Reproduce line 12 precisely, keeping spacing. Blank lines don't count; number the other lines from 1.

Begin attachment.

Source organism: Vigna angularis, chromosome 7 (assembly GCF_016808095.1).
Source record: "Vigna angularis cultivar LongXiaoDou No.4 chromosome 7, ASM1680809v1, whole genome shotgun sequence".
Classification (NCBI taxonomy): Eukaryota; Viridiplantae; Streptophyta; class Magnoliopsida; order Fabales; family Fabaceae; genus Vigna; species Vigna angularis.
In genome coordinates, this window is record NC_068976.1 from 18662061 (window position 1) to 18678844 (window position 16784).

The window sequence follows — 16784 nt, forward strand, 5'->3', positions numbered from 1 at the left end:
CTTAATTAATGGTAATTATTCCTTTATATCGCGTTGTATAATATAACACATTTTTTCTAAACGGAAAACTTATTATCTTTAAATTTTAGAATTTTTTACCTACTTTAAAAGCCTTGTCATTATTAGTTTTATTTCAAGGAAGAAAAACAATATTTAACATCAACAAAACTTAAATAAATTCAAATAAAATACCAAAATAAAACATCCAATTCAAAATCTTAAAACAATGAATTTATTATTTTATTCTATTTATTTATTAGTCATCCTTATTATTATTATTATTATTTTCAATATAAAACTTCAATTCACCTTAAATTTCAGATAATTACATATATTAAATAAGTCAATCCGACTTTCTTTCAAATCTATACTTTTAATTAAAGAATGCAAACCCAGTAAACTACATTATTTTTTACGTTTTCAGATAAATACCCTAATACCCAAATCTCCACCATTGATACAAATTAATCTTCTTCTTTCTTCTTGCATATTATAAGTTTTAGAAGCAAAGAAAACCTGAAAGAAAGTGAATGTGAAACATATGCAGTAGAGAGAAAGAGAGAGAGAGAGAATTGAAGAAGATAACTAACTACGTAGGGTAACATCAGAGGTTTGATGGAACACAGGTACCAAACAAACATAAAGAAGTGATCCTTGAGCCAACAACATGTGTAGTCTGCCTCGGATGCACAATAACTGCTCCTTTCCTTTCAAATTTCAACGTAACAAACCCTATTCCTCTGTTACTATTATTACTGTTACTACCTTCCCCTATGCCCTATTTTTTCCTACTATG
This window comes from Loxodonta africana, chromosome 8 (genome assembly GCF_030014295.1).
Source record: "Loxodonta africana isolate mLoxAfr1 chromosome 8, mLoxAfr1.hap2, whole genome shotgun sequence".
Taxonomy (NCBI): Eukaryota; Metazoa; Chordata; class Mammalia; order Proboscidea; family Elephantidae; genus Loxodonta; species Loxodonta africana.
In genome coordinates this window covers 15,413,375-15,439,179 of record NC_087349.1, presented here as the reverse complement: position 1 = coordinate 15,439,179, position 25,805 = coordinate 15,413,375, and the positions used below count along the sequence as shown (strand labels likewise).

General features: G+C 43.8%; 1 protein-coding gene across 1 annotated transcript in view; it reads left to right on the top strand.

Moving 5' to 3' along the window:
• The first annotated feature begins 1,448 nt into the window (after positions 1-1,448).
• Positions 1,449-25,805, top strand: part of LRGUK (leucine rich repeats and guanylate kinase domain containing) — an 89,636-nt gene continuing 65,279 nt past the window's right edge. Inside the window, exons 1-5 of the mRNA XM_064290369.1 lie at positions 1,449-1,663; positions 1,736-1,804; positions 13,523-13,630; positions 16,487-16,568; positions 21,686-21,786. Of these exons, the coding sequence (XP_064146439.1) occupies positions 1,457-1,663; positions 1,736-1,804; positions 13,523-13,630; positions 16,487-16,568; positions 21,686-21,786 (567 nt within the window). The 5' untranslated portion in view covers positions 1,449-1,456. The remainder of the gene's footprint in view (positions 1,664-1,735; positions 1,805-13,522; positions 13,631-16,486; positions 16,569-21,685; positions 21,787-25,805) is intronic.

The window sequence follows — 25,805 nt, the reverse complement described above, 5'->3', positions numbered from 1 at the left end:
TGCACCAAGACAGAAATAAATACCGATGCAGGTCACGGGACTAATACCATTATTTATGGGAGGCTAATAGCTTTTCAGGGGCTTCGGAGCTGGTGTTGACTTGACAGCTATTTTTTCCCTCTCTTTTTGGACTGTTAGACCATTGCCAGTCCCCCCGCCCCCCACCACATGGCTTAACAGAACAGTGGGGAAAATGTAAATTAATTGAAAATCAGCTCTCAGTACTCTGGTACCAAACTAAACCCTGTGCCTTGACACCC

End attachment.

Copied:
Moving 5' to 3' along the window: